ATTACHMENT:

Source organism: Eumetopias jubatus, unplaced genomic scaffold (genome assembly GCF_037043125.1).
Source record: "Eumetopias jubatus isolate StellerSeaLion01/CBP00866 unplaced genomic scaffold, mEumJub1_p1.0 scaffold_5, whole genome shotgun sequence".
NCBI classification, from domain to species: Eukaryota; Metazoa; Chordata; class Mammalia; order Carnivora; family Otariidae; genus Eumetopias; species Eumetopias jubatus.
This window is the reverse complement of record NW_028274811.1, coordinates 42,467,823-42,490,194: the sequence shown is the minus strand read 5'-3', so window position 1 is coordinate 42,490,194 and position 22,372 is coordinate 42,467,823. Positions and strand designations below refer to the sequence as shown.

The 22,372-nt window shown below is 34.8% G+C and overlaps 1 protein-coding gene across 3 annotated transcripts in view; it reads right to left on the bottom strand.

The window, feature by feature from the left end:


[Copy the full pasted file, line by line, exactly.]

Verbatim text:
Source organism: Eumetopias jubatus, unplaced genomic scaffold (genome assembly GCF_037043125.1).
Source record: "Eumetopias jubatus isolate StellerSeaLion01/CBP00866 unplaced genomic scaffold, mEumJub1_p1.0 scaffold_5, whole genome shotgun sequence".
NCBI classification, from domain to species: Eukaryota; Metazoa; Chordata; class Mammalia; order Carnivora; family Otariidae; genus Eumetopias; species Eumetopias jubatus.
This window is the reverse complement of record NW_028274811.1, coordinates 42,467,823-42,490,194: the sequence shown is the minus strand read 5'-3', so window position 1 is coordinate 42,490,194 and position 22,372 is coordinate 42,467,823. Positions and strand designations below refer to the sequence as shown.

The 22,372-nt window shown below is 34.8% G+C and overlaps 1 protein-coding gene across 3 annotated transcripts in view; it reads right to left on the bottom strand.

The window, feature by feature from the left end: